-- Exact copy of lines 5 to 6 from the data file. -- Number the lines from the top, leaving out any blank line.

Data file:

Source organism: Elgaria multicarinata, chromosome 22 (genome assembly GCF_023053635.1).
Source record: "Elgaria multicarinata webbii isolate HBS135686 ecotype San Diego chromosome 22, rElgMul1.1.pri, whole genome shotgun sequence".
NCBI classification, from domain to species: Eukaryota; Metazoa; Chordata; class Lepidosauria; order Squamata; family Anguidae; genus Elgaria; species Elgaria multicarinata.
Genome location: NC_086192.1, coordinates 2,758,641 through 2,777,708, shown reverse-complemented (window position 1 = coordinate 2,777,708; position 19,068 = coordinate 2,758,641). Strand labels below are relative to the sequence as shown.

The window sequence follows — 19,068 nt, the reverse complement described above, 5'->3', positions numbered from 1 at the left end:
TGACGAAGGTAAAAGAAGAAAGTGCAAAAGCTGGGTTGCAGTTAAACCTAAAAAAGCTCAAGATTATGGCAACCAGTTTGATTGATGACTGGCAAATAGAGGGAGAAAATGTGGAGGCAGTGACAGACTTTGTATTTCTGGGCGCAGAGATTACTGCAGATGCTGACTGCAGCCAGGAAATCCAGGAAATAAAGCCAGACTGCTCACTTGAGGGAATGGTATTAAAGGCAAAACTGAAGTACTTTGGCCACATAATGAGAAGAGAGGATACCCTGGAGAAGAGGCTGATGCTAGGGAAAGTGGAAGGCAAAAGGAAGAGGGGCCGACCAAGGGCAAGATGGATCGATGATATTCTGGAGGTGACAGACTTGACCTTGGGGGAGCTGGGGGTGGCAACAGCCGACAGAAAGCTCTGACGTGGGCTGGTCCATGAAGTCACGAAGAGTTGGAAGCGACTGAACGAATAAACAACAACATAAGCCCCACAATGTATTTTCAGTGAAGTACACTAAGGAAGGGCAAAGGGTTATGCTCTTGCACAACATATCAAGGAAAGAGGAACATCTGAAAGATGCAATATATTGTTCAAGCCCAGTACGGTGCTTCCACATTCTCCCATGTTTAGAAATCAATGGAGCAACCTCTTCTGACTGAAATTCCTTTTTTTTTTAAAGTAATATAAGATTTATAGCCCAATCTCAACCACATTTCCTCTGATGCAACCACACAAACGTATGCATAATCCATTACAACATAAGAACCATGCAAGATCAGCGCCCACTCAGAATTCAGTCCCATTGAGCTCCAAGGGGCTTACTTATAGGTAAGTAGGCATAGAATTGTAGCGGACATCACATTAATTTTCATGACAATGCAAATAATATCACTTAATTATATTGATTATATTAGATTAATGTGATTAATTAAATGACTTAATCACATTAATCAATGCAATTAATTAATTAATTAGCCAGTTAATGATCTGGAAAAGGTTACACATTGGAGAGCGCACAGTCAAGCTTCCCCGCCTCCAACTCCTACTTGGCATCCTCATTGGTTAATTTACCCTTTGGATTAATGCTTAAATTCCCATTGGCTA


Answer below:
The window sequence follows — 19,068 nt, the reverse complement described above, 5'->3', positions numbered from 1 at the left end:
TGACGAAGGTAAAAGAAGAAAGTGCAAAAGCTGGGTTGCAGTTAAACCTAAAAAAGCTCAAGATTATGGCAACCAGTTTGATTGATGACTGGCAAATAGAGGGAGAAAATGTGGAGGCAGTGACAGACTTTGTATTTCTGGGCGCAGAGATTACTGCAGATGCTGACTGCAGCCAGGAAATCCAGGAAATAAAGCCAGACTGCTCACTTGAGGGAATGGTATTAAAGGCAAAACTGAAGTACTTTGGCCACATAATGAGAAGAGAGGATACCCTGGAGAAGAGGCTGATGCTAGGGAAAGTGGAAGGCAAAAGGAAGAGGGGCCGACCAAGGGCAAGATGGATCGATGATATTCTGGAGGTGACAGACTTGACCTTGGGGGAGCTGGGGGTGGCAACAGCCGACAGAAAGCTCTGACGTGGGCTGGTCCATGAAGTCACGAAGAGTTGGAAGCGACTGAACGAATAAACAACAACATAAGCCCCACAATGTATTTTCAGTGAAGTACACTAAGGAAGGGCAAAGGGTTATGCTCTTGCACAACATATCAAGGAAAGAGGAACATCTGAAAGATGCAATATATTGTTCAAGCCCAGTACGGTGCTTCCACATTCTCCCATGTTTAGAAATCAATGGAGCAACCTCTTCTGACTGAAATTCCTTTTTTTTTTAAAGTAATATAAGATTTATAGCCCAATCTCAACCACATTTCCTCTGATGCAACCACACAAACGTATGCATAATCCATTACAACATAAGAACCATGCAAGATCAGCGCCCACTCAGAATTCAGTCCCATTGAGCTCCAAGGGGCTTACTTATAGGTAAGTAGGCATAGAATTGTAGCGGACATCACATTAATTTTCATGACAATGCAAATAATATCACTTAATTATATTGATTATATTAGATTAATGTGATTAATTAAATGACTTAATCACATTAATCAATGCAATTAATTAATTAATTAGCCAGTTAATGATCTGGAAAAGGTTACACATTGGAGAGCGCACAGTCAAGCTTCCCCGCCTCCAACTCCTACTTGGCATCCTCATTGGTTAATTTACCCTTTGGATTAATGCTTAAATTCCCATTGGCTA